Famous Quotes & Sayings

Famous Discourse Quotes & Sayings

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Famous Discourse Quotes By Wolfe Tone

I have been lately introduced to the famous Thomas Paine, and like him very well. He is vain beyond all belief, but he has reason to be vain, and for my part I forgive him. He has done wonders for the cause of liberty, both in America and Europe, and I believe him to be conscientiously an honest man. He converses extremely well; and I find him wittier in discourse than in his writings, where his humour is clumsy enough. — Wolfe Tone

Famous Discourse Quotes By Doug Philips

television's sole function these days is to drive permanent wedges between people with different philosophies in such a way that an insatiable furor keeps us coming back to confirm our biases and condemn our opponents. Reasonable discourse doesn't sell commercial time. Intellectual inflammation rules the airwaves. That and reality shows about repugnant housewives yearning to be famous. — Doug Philips

Famous Discourse Quotes By Terry Eagleton

If this constant sliding and hiding of meaning were true of conscious life, then we would of course never be able to speak coherently at all. If the whole of language were present to me when I spoke, then I would not be able to articulate anything at all. The ego, or consciousness, can therefore only work by repressing this turbulent activity, provisionally nailing down words on to meanings. Every now and then a word from the unconscious which I do not want insinuates itself into my discourse, and this is the famous Freudian slip of the tongue or parapraxis. But for Lacan all our discourse is in a sense a slip of the tongue: if the process of language is as slippery and ambiguous as he suggests, we can never mean precisely what we say and never say precisely what we mean. Meaning is always in some sense an approximation, a near-miss, a part-failure, mixing non-sense and non-communication into sense and dialogue. — Terry Eagleton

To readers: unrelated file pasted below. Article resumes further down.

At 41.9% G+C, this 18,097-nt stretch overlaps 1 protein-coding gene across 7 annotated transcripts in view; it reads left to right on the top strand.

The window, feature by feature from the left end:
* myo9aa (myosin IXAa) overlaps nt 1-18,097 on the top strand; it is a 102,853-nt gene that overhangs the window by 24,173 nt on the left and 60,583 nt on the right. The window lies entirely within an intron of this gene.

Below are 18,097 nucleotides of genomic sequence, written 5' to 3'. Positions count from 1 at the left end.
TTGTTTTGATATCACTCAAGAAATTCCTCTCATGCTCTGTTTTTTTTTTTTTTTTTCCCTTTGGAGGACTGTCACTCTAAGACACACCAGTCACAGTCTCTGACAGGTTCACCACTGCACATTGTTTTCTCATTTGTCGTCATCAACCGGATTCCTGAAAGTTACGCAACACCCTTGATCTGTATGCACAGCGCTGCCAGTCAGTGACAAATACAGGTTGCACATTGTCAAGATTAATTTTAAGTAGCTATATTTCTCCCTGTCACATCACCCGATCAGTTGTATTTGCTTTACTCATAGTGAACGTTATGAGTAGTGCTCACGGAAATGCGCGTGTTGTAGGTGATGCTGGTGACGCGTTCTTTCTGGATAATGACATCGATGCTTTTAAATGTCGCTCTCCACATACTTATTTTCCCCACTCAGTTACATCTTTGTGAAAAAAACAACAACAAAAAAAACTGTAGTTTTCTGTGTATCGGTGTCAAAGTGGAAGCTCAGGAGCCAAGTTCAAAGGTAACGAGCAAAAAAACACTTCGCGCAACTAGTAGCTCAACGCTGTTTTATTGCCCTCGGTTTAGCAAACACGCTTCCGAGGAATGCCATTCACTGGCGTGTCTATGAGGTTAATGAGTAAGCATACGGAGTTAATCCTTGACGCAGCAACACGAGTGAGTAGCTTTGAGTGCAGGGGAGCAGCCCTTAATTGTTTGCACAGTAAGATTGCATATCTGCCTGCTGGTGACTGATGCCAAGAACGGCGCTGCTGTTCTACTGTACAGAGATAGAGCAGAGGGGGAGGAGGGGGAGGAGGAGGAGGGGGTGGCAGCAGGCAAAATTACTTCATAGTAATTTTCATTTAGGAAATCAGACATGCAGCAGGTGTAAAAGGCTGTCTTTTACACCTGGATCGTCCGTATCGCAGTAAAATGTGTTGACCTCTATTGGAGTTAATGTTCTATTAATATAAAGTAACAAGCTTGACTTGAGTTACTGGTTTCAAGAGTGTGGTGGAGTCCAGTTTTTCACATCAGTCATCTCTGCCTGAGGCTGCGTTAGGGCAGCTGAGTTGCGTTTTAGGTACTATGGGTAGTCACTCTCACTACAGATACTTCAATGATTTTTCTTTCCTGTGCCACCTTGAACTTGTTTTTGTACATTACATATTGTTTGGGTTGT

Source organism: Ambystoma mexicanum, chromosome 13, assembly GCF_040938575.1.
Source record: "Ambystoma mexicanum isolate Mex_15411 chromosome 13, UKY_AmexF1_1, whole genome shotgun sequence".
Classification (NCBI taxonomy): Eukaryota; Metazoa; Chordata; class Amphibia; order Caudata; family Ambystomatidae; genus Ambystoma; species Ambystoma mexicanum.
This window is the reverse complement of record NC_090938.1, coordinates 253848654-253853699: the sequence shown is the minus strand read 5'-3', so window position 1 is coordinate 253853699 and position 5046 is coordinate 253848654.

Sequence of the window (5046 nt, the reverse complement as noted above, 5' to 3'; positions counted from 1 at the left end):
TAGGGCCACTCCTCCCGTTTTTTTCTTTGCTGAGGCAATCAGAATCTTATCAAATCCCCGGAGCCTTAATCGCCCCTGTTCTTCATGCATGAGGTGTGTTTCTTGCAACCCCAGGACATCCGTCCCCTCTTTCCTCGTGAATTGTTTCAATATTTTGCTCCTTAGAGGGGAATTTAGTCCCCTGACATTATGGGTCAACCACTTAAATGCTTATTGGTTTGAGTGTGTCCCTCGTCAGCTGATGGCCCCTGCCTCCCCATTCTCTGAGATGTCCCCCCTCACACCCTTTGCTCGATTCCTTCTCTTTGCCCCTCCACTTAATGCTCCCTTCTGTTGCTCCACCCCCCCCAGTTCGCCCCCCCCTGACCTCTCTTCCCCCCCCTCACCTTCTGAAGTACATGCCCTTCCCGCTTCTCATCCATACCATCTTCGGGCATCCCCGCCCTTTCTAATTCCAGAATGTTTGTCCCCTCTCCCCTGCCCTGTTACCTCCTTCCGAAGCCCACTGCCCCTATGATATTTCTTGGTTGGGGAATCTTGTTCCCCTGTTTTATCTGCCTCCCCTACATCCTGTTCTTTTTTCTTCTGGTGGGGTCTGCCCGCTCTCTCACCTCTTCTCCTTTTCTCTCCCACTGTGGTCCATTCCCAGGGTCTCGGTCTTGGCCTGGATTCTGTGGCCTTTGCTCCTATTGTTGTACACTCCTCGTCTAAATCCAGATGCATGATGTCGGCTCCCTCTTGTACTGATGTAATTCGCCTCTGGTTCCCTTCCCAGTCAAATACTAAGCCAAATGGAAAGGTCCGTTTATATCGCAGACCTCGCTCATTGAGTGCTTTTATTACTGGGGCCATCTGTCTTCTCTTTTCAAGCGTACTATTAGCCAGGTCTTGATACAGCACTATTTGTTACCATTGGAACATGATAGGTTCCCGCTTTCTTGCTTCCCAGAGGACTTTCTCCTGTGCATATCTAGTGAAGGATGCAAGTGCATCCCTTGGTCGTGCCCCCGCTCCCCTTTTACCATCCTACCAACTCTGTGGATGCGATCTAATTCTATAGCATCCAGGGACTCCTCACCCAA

Famous Discourse Quotes By Cheong Yip Seng

Soon after [George Yeo] became a politician, he made a famous speech, and for the first time, the term "OB markers" was used in political discourse. He was using golfing language to vividly make the point that Singapore needed OB markers to demarcate areas of public life that should remain out of bounds to social activism and the media. Otherwise, society paid an unacceptably high price. His essential point was that Singaporeans worked better if the cover of the banyan tree did not remain so broad. He was signalling that the state should pull back and give the people more free play. — Cheong Yip Seng